Psychology can seem like a wildly disparate collection of distinct and separate disciplines. How is it that neurochemical interactions in the brain, interpersonal interactions in close relationships and aggressive interactions on the playground all fall within the purview of scientific psychology? The philosophical answer is that all of psychology is united by the goal to understand human cognition, emotion and behavior. The tangible object of one's study may be animals, the method of choice may be mathematical modeling and the slice of human experience under examination may be incredibly narrow, but the goal remains the same: to untangle and explain some facet of human experience.
Many fields of inquiry seek to achieve the same understanding. Poets, artists, philosophers, historians and other observers of the human condition seek to explain the phenomena of human existence. What makes the discipline of psychology unique is that we seek such understanding through the scientific method. Yet there is another common bond that connects all of psychology--the practical value of the knowledge we obtain. Whether a researcher is motivated by curiosity or by the need to solve a practical problem, the discipline of psychology is valued for its contributions to human welfare.
It's through an understanding of human cognition that we are able to improve educational pedagogy, aid decision-making and diagnose diseases of the central nervous system. It's through an understanding of human emotion that we are able to smooth troubled relationships, improve mental health and curb aggression. It's through an understanding of human behavior that we are able to make public spaces safer, facilitate healthy lifestyles and enhance the quality of life.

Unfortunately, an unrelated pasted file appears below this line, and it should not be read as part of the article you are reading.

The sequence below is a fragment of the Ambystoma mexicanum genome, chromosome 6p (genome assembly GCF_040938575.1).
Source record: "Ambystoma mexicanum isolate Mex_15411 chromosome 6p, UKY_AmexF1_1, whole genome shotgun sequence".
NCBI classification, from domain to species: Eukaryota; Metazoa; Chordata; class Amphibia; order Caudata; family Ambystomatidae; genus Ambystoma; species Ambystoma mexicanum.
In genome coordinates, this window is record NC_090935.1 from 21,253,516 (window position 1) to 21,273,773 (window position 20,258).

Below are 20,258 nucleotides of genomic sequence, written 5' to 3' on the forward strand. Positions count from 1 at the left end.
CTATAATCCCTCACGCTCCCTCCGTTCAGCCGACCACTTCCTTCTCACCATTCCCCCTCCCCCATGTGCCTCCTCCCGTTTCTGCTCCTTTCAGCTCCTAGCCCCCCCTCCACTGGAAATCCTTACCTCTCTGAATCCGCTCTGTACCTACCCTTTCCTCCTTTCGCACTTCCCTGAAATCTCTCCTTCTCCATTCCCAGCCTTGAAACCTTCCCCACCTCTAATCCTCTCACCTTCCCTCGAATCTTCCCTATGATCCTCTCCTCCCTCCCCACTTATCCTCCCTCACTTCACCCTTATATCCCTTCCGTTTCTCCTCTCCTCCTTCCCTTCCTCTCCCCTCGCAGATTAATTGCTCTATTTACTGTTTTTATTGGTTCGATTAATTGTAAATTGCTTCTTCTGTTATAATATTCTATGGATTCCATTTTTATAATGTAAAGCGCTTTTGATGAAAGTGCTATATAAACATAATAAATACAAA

The practical value of psychology derives from the questions we seek to answer and the insight produced by our science in answering those questions. Even the most esoteric of basic research pursuits contributes to an accumulating base of knowledge that can be put to practical use. A line of inquiry need not be motivated by the goal of application to ultimately contribute practical value. This is the beauty of scientific psychology--applications may be deliberately sought or they may simply emerge out of basic understanding.
Moving from basic knowledge to practical application requires translation. This is the job of the discipline's practitioners. Those who specialize in the translation of psychological science are the practitioners of psychology. Those who translate the knowledge of other disciplines are the practitioners of those disciplines, but not of psychology. In this way, the science of psychology is uniquely and inextricably connected with psychology practice.
In the case of psychology, however, it is important to recognize the many varieties of potential practice. Any translation and application of the scientific knowledge base is properly considered the practice of psychology. The delivery of health-related interventions is the area we most commonly assume. Yet, psychology offers much more.
Consider those who work in the application of the discipline's science in human factors, education, industrial and organizational dynamics, legal processes, consumer behavior, environment, testing, assessment and many others. These, too, are practicing psychologists. Just like their colleagues who work in health-care delivery, these practitioners work every day translating the science of psychology into practical use.
In seeking to derive the greatest practical value of psychological science, we must always keep in mind the diverse and varying needs of the entire professional practicing community of psychology. It is the best way to ensure that the discipline of psychology continues its contributions to human welfare well into the 21st century.
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